first_imgIreland plans to introduce an auto-enrolment system to boost pension saving as part of a major set of reforms laid out by the government this week.Taoiseach Leo Varadkar, head of the Irish government, announced on Wednesday a five-year “roadmap for pensions reform” encompassing the state pension as well as both private sector and public sector provision.Varadkar said the government wanted to “create a fairer and simpler contributory pension system where a person’s pension outcome reflects their social insurance contributions, and in parallel, create a new and necessary culture of personal retirement saving in Ireland”.The announcement follows months of often-heated debate about various aspects of pension policy. Lawmakers have lobbied for scrapping the mandatory retirement age and measures to stop employers abandoning underfunded defined benefit (DB) schemes. Regina DohertyRegina Doherty, minister for employment affairs and social protection, said auto-enrolment and the state pension changes were “the two most fundamental reform measures” in Wednesday’s announcement.The changes to the state pension will be effective from 2020. Individuals will be automatically enrolled into workplace pension funds from 2022, Doherty said. The government will consult on both elements in the second quarter of this year.Scheme governance and regulationFollowing several high-profile problems with underfunded DB schemes, the government has been under pressure to improve protections for members.More than a quarter (26%) of Irish DB schemes did not meet the required funding standard, the government’s report said.“The government will strive to ensure that the DB regulatory regime appropriately balances fairness between all generations of scheme members with the need to help sponsoring employers, employees and scheme trustees maintain the sustainability of their pension schemes,” the report said.“The objective of any measures must be to support the sustainability of existing DB schemes and, where possible, limit DB scheme closures and safeguard the delivery of the benefits promised to all members.”The government said it planned to push ahead with a Social Welfare, Pensions and Civil Registration bill introduced to parliament last year. The bill includes stronger rules about reporting scheme funding levels and agreeing funding proposals.The bill has been on hold since October but the government now plans to advance it from next month.Other measures would also be considered, the government said, including more powers for the sector regulator, the Pensions Authority, and more reporting requirements for employers.Consultations are planned for Q4 2018.Public sector workers will be asked to contribute an extra €550m a year – an 80% increase in contributions when implemented in full from 2020.The mandatory retirement age for the public sector is to increase from 65 to 70 for those hired before 1 April 2004, bringing these people into line with more recent recruits.Industry reactionJerry Moriarty, chief executive of the Irish Association of Pension Funds, said the sector had been “crying out” for simplification.“There are currently too many rules which confuse and frustrate those attempting to save for retirement,” he said. “We are hopeful that these reforms will deal with much of this unnecessary complexity.”Roma Burke, partner at consultancy LCP, said the roadmap was “a significant and wide-ranging communication on all aspects of the retirement system” affecting trustees, scheme members and those not yet saving for retirement.“There are numerous consultations to be held and the timelines are very ambitious,” she added. “It remains to be seen whether these timelines will be met and/or whether the ambitions will be curtailed.”The government’s ‘Roadmap to Pensions Reform 2018-23’ is available here. The six “strands” of the reforms cover:a “total contributions approach” to the state pension, including maintaining its value at 34-35% of average earnings;automatic enrolment to address Ireland’s “significant” pension savings gap;improvements to the sustainability of DB schemes and protections for members;changes to public sector pension rules;the implementation of the IORP II directive; andnew flexibilities to allow people to work past their default retirement age.center_img Leo VaradkarVaradkar – who was minister for social protection before becoming prime minister – said Ireland was “facing a number of challenges” from changing demographics and the knock-on effects on government finances and retirement security.In the next 40 years the ratio of working age people to pensioners was expected to fall from 4.5 to one to 2.3 to one, he said.State pension and auto-enrolmentlast_img read more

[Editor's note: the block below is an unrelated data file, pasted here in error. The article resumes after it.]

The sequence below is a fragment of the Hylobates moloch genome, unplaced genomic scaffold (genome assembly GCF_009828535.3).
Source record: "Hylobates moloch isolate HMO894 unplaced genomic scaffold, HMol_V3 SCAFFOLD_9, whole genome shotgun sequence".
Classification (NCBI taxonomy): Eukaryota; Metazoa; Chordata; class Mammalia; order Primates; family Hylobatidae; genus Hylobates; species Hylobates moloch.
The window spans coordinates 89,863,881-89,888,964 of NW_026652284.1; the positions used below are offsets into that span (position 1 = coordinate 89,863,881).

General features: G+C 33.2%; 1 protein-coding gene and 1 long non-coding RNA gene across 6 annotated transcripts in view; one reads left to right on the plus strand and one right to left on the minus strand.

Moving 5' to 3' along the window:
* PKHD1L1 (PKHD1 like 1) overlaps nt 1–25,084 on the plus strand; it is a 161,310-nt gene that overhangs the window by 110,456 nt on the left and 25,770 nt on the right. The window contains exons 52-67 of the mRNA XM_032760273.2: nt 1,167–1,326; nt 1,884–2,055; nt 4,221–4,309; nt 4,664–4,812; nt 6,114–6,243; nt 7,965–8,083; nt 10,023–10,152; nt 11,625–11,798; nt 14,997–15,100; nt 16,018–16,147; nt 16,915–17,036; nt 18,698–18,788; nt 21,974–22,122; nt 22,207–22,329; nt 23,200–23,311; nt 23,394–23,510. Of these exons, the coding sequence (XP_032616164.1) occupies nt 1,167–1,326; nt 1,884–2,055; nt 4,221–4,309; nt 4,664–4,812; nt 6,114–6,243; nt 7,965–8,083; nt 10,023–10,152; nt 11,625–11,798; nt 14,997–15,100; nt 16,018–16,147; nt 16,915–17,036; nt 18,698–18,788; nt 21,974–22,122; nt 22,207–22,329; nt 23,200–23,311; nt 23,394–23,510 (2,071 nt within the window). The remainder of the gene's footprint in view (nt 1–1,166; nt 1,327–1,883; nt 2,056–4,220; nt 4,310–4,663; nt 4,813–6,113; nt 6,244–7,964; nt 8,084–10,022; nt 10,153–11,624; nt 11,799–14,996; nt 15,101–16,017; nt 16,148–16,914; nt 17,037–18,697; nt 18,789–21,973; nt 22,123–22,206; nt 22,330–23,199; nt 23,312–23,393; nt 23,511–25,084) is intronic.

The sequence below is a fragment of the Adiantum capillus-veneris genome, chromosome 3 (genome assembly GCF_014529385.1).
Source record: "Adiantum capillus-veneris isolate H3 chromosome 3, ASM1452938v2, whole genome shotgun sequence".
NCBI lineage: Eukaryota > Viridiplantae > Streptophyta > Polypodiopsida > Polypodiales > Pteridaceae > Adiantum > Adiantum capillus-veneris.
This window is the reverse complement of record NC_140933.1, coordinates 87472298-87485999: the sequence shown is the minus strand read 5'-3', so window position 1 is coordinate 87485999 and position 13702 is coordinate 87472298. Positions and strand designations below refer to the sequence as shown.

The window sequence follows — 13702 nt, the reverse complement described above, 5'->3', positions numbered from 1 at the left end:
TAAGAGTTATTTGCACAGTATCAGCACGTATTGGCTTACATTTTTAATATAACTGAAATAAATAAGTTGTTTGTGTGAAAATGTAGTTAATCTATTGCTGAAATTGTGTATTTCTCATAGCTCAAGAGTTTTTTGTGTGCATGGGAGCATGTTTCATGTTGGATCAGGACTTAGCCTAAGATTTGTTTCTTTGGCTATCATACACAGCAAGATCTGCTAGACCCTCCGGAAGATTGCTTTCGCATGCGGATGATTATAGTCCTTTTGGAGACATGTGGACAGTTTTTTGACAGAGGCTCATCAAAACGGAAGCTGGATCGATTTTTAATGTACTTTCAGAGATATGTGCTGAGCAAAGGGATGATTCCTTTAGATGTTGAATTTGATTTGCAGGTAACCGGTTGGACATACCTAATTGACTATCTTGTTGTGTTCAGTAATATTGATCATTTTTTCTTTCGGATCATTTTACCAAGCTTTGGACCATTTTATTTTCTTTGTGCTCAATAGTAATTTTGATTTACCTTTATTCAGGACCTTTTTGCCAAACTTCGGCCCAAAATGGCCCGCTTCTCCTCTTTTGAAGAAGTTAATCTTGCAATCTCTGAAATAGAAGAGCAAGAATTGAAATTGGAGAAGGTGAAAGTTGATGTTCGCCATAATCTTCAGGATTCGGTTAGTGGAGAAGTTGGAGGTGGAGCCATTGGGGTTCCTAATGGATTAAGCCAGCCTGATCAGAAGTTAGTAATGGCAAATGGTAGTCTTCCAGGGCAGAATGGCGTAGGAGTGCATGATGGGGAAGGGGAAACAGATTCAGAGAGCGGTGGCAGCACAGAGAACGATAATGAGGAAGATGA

Hoeft handles Modified foes at Hancock County

first_imgBy Greg GrabianowskiBRITT, Iowa (April (9) – Jesse Hoeft of Forest City started on the outside of row one and never looked back in winning Saturday’s Xtreme Motor Sports IMCA Modified main event at Hancock County Speedway.J.J. Wise took second followed by 11th starting Dustin Smith, Austin Wolf and Ben Kraus.Luke Sathoff held off the challenge by David Smith to take the IMCA Sunoco Stock Car checkers. Calvin Lange ended up in third place with Jim Larson fourth and Devin Smith fifth.Ninth starting Nick Meyer was first across the finish line in the 24-car Karl Chevrolet Northern SportMod feature. Matt Looft finished second with hard-charging Jared Boumeester third. Nate Chodur was fourth and Jerid Ratzke rounded out the top five cars.Boumeester had a rocket ship in the feature, going from his 23rd starting spot to a top three finish.Drew Barglof topped the 21-car field in the IMCA Sunoco Hobby Stock main. Cody Nielsen was the runner-up followed by Weston Koop, Austin Hauswirth and Bryce Sommerfeld.Lucas Parsons took the Mach-1 Sport Compact feature win.last_img read more

Russell “shock” at Gigginstown call

first_imgDavy Russell has described his “shock” after losing his retainer with Gigginstown House Stud. “I am very disappointed. I am not disappointed with Michael O’Leary, if that’s the way he feels, then that’s the way he feels. But I am disappointed for myself. “I’m a big boy, I know what I am going to have to do now and that is to work very hard. I still have a lot of belief in my own ability and am confident plenty of people will continue to use me.” Russell, who has his final ride as retained jockey at Tramore today, enjoyed a string of big-races successes for Gigginstown during a seven-year association. The rider felt Sir Des Champs, First Lieutenant and Weapon’s Amnesty provided his most memorable moments though. “I rode a lot of winners for them, but those three probably gave me my best days,” Russell said. “I had two great days with Sir Des Champs, the Hennessy at Leopardstown and the Jewson at Cheltenham. “Another great day was winning the Neptune at Cheltenham on First Lieutenant, but the best was on Charles Byrnes’ Weapon’s Amnesty. “I won on him twice at the Cheltenham Festival, the Albert Bartlett Hurdle and the SunAlliance Novice Chase. “He was an absolute flying machine and it was a real shame didn’t stay sound.” Russell rode a winner in the Gigginstown colours at Punchestown on Tuesday but was later informed by Michael O’Leary that he would no longer be first choice jockey for the champion owner. Russell told “After the race, Michael asked me to come and have a cup of tea and then told me of his decision. I was shocked and had no idea it was going to happen. center_img Press Associationlast_img read more